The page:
Since the boom years of the post-Civil War era, Prouts Neck in Scarborough has been a mostly private, seasonal enclave, where generations of the same families come back year after year to enjoy summertime activities on the Maine coast.
From boating to swimming to the customary Prouts Neck sings, the traditions of the neck are still carried on today, nearly 150 years after the area first attracted upper-middle class families seeking an escape from the summer heat and pollution in cities from Massachusetts to New York and Connecticut.
While other coastal communities in southern Maine have become home to more and more year-round residents, Prouts Neck has kept to its roots as a place where families come just to spend the summer months. Now, through the relatively new Prouts Neck Historical Society, it’s working to preserve the rich history surrounding its beginnings for future genearations.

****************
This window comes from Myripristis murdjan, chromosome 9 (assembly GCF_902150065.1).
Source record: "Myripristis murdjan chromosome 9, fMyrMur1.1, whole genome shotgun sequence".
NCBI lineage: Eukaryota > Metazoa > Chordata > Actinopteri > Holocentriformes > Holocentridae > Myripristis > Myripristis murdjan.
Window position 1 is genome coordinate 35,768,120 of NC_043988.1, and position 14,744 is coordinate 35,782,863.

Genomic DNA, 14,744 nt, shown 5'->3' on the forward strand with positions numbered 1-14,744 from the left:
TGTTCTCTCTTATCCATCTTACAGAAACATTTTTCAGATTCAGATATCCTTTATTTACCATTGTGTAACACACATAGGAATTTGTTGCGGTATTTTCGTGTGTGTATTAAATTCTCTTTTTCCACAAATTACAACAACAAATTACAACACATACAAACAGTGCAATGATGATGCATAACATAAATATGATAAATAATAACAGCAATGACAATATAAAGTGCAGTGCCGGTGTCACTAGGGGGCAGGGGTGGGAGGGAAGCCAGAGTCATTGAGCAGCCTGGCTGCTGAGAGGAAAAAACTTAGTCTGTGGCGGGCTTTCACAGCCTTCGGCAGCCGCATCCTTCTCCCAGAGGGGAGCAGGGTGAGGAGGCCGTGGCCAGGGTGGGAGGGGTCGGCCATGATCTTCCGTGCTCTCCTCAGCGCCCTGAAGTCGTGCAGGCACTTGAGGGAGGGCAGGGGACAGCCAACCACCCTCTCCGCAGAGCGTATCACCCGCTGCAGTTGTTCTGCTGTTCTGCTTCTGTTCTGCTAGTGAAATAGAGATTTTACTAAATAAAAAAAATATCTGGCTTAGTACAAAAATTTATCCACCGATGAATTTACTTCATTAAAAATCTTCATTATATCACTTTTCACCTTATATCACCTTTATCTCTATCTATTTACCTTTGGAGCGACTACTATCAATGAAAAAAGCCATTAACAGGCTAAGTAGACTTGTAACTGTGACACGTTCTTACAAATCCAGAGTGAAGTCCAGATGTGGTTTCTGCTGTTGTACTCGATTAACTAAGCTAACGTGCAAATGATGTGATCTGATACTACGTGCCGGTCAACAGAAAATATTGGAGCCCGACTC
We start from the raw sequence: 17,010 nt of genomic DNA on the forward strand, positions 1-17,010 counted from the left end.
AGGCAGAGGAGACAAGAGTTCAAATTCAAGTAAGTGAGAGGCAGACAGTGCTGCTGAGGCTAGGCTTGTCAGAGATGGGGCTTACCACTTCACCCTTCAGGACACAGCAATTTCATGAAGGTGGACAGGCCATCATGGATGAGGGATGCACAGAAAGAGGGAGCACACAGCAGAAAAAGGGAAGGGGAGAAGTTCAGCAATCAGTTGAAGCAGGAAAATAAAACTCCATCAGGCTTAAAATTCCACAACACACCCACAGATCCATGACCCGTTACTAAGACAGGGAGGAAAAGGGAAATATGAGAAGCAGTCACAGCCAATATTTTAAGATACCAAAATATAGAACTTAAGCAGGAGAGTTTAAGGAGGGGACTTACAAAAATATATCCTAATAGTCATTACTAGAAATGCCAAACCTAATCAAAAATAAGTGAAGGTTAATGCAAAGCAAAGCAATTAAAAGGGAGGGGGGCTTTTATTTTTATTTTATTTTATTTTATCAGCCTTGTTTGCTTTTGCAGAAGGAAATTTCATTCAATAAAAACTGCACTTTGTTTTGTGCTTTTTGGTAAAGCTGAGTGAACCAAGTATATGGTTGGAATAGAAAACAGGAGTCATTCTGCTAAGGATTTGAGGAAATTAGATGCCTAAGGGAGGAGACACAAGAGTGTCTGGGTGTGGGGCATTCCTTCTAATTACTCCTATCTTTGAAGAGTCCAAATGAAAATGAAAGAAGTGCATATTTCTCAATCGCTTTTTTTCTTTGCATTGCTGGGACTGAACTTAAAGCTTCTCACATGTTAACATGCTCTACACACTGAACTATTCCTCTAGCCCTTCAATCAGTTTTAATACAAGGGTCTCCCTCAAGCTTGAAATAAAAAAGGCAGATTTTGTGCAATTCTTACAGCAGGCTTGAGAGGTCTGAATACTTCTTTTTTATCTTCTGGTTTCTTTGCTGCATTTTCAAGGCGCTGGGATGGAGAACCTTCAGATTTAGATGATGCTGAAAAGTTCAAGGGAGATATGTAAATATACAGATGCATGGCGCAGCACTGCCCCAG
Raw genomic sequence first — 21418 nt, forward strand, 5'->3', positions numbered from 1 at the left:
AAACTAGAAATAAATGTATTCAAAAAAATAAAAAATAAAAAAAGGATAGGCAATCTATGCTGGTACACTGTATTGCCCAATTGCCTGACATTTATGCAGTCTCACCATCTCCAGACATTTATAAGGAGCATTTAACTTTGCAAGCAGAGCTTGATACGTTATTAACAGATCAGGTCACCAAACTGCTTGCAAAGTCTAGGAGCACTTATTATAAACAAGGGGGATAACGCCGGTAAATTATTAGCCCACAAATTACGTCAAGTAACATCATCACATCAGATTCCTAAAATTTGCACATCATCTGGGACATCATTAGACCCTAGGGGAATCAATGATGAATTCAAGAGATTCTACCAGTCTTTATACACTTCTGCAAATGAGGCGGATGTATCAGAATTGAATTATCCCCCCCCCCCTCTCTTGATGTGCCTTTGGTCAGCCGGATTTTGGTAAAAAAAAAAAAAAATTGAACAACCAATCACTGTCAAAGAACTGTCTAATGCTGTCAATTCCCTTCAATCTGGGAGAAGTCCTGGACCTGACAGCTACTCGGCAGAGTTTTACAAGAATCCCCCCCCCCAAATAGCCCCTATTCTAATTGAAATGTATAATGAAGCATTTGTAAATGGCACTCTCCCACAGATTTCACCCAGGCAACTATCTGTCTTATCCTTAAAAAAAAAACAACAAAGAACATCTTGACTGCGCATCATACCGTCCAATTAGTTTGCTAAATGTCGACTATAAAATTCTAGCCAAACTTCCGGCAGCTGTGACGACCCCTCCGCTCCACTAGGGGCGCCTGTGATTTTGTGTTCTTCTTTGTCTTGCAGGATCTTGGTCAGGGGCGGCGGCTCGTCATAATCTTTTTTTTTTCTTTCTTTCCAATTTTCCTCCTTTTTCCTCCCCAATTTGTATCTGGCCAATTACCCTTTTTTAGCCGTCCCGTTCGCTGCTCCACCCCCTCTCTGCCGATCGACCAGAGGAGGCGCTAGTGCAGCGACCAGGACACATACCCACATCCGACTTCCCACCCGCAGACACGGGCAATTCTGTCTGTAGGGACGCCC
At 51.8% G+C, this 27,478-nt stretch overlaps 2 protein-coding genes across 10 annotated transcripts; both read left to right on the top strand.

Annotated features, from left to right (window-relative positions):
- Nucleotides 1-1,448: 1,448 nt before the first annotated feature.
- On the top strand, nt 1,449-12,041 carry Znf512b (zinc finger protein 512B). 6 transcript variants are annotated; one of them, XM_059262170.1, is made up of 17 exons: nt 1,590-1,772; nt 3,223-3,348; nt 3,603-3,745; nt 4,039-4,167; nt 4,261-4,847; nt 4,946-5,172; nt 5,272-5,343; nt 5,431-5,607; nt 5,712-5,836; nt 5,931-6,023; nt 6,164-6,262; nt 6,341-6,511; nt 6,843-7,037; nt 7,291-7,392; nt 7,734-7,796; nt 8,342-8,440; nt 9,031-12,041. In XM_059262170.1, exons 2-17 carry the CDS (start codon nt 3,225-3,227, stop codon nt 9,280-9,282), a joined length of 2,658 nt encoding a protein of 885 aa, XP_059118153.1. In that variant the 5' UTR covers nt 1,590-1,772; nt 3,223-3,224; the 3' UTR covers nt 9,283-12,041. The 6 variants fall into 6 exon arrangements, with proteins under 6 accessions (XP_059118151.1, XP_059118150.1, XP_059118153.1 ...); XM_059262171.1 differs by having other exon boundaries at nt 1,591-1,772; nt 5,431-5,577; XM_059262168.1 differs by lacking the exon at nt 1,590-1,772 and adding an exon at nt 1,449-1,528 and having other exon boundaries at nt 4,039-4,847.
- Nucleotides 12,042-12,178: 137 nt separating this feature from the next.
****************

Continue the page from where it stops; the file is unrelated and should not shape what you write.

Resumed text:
The high season starts around the Fourth of July and runs through the end of August, according to Seth Jackson, an intern with the Prouts Neck Historical Society.
“There’s always lots of activity” from summer camps for the kids, which include youth sailing and tennis programs, to the Prouts Neck Bathing Association, the Prouts Neck Country Club and the Prouts Neck Yacht Club, Jackson said.
In addition, the neck still has its own seasonal post office, library, general store and church, St. James Episcopal, which was built in 1890 on land donated by the family of famed American artist Winslow Homer.
People also still mostly get around by bike or walking, Jackson said.
While new people are moving in, the neck is still populated by the various clans that have grown up there through the generations. When houses do come up for sale, the asking prices are typically in the lower millions.
Many who summer there consider it home, even though they live out-of-state for most of the year, Jackson said.
The first European to settle the area, originally named Black Point by the French explorer Samuel de Champlain, was Capt. Thomas Cammock, who settled on what’s now known as Prouts Neck in 1631.
Indian wars and the poor conditions for farming led to a period of very little settlement until Capt. Timothy Prout purchased most of the Cammock Patent from Samuel Checkley in 1728.